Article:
[Novalug] SPF etc - mail not getting delivered

Rich Kulawiec rsk@gsp.org
Tue Dec 13 09:10:00 EST 2016

On Wed, Oct 12, 2016 at 07:29:30PM -0400, Roger W. Broseus via Novalug wrote:
> I use Thunderbird to read email from several different accounts. Can I
> funnel email through procmail? 

Well...yes and no.

You can retrieve mail from several different accounts using fetchmail
(or equivalent programs that understand POP and IMAP).  You can have
fetchmail push all those message through procmail, and of course then
procmail's rulesets will decide how to dispose of them.  You could then
have procmail file whatever survives the process to a single mbox file
(or many mbox files, which is what I do) and then read it with the MUA
of your choice.  (I presume that Thunderbird still knows how to read
mbox files.  It would be a major disappointment if it didn't.)

Fetchmail can be directed to use procmail thusly:

	fetchmail -a --mda "procmail -f %F"

And procmail can be configured by setting up ~/.procmailrc thus:


This instructs procmail to use ~/mail as your mail directory, to default
to putting messages in ~/mail/inbound, to put log entries in ~/.procmail-log,
and to look in ~/.procmail for its rulesets -- two of which I've shown
here as rc.blah and rc.foo.  Salt all this to taste, of course.

Here's what the procmail rule for this list looks like: the line with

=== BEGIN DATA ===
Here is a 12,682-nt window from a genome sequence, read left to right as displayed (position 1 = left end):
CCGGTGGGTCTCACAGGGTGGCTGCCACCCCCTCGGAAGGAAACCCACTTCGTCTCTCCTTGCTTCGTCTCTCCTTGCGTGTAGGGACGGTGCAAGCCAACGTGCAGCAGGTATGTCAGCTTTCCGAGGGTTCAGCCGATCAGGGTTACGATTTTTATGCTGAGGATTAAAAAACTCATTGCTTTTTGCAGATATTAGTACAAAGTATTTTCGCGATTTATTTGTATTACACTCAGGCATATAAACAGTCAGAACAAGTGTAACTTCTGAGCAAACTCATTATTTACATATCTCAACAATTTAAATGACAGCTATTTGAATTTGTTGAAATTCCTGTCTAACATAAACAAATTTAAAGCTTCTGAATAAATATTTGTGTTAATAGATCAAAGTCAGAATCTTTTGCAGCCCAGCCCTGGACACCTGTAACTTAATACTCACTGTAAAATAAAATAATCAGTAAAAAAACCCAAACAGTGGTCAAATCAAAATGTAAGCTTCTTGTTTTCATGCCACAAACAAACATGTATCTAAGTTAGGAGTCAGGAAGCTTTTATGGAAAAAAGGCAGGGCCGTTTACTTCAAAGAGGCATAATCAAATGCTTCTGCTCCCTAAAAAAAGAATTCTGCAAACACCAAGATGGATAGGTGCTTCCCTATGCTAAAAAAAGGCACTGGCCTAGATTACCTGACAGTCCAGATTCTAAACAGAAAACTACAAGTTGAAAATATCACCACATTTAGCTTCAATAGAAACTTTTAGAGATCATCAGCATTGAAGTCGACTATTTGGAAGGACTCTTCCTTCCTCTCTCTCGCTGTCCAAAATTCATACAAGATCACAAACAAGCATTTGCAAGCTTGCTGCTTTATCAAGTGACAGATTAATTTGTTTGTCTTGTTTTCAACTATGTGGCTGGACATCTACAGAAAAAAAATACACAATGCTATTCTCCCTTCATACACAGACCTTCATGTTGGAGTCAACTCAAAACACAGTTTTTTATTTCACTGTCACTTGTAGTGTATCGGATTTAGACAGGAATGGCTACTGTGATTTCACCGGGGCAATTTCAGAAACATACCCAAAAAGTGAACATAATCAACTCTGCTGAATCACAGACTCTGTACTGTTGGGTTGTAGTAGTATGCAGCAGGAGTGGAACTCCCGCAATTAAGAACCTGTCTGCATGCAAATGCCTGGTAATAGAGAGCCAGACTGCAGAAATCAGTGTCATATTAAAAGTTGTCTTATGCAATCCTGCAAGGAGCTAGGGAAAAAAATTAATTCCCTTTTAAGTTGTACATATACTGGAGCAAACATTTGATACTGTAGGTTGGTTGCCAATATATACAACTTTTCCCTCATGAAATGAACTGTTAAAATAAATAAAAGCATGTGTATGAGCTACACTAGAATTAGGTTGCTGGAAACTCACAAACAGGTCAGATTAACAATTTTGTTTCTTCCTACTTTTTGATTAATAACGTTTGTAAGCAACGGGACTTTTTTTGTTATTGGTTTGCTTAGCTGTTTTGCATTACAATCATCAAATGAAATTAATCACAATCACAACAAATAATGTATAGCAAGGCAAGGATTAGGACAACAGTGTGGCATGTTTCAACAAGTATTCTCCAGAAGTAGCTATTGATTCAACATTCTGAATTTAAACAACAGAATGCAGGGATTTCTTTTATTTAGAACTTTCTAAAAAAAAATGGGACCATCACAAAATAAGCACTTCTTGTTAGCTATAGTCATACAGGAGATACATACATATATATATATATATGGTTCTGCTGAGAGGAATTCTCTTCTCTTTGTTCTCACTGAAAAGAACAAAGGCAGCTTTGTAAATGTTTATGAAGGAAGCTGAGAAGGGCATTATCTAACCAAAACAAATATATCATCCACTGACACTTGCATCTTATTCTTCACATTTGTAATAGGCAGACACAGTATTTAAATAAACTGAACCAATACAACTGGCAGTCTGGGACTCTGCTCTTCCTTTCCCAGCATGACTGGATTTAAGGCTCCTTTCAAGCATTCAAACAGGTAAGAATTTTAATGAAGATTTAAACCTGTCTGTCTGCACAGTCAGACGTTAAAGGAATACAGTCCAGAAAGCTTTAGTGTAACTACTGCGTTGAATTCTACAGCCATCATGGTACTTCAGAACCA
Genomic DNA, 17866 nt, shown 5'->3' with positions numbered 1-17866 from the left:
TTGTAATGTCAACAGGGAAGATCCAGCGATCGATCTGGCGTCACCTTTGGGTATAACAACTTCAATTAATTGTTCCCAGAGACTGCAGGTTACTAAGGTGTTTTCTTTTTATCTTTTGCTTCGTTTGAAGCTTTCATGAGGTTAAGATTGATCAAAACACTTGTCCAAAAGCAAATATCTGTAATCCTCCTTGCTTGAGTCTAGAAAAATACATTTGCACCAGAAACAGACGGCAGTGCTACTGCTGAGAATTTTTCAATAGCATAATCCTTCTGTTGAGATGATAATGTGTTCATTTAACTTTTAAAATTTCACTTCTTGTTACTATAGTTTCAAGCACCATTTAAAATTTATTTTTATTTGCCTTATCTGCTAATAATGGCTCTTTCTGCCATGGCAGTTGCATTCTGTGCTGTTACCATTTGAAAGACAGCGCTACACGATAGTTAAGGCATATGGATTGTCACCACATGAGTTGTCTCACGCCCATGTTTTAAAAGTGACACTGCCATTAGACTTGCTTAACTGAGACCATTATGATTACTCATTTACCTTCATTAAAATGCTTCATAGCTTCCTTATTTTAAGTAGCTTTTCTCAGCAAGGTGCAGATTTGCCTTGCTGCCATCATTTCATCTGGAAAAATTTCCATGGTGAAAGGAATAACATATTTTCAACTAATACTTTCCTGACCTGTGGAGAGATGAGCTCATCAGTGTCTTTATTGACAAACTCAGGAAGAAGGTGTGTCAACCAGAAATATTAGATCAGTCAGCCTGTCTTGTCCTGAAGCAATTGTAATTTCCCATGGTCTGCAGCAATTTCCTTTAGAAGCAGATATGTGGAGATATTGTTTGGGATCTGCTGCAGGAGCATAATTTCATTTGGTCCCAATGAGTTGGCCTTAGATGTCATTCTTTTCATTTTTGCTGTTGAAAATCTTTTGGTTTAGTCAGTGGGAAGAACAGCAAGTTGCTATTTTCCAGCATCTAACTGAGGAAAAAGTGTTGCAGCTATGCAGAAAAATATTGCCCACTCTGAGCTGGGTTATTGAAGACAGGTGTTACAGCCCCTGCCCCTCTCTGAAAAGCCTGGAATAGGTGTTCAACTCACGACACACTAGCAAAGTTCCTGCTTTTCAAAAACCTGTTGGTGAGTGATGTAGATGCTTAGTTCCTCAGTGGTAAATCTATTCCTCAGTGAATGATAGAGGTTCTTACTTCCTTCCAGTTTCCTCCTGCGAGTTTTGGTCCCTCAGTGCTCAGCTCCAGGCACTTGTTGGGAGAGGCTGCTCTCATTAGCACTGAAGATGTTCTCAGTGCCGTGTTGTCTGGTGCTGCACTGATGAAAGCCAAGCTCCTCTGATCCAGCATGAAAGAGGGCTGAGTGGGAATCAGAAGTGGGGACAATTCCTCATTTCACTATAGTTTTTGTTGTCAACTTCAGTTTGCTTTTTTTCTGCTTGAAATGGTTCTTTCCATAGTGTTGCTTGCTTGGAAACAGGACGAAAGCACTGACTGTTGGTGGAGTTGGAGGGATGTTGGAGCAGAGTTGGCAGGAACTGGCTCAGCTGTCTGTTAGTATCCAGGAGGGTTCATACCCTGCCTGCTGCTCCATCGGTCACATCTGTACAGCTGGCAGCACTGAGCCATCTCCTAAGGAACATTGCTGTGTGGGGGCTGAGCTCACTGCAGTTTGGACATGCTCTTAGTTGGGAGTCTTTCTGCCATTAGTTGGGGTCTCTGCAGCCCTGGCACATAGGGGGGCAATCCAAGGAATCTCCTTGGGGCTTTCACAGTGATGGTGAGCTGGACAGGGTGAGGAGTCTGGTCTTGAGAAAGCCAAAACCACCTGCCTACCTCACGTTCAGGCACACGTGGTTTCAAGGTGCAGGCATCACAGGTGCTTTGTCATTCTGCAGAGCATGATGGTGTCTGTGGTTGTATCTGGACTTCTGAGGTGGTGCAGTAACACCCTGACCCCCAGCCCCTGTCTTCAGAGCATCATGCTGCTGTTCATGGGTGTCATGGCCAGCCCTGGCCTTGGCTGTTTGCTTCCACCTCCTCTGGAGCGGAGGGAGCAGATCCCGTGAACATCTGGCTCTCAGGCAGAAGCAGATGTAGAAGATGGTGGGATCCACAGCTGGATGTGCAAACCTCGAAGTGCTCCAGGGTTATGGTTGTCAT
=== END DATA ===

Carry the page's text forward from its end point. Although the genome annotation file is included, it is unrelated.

a # is a comment and contains a reminder of the administrative address.
The rule uses List-Id, which every mailing list should support.
The disposition of this traffic is the file "novalug", which per
the MAILDIR setting in ~/.procmailrc (see above) will turn out to
be ~/mail/novalug.

	# novalug: novalug-request@firemountain.net
	* ^List-Id:.*<novalug.firemountain.net>

By the way, ~/.procmail-log will grow without limit unless you
do something about it.  I use a nightly cron job to move it out
of the way; that same cron job restarts fetchmail so that it
starts writing a new instance of ~/.procmail-log instead of
continuing to append to the old one.

I *strongly* recommend, incidentally, NOT sending suspected spam to
/dev/null, as this will destroy the evidence of your mistakes --
and you're going to make mistakes.  Put it somewhere and look at it
periodically.  With some practice you should be able to eyeball
your way through it quickly.


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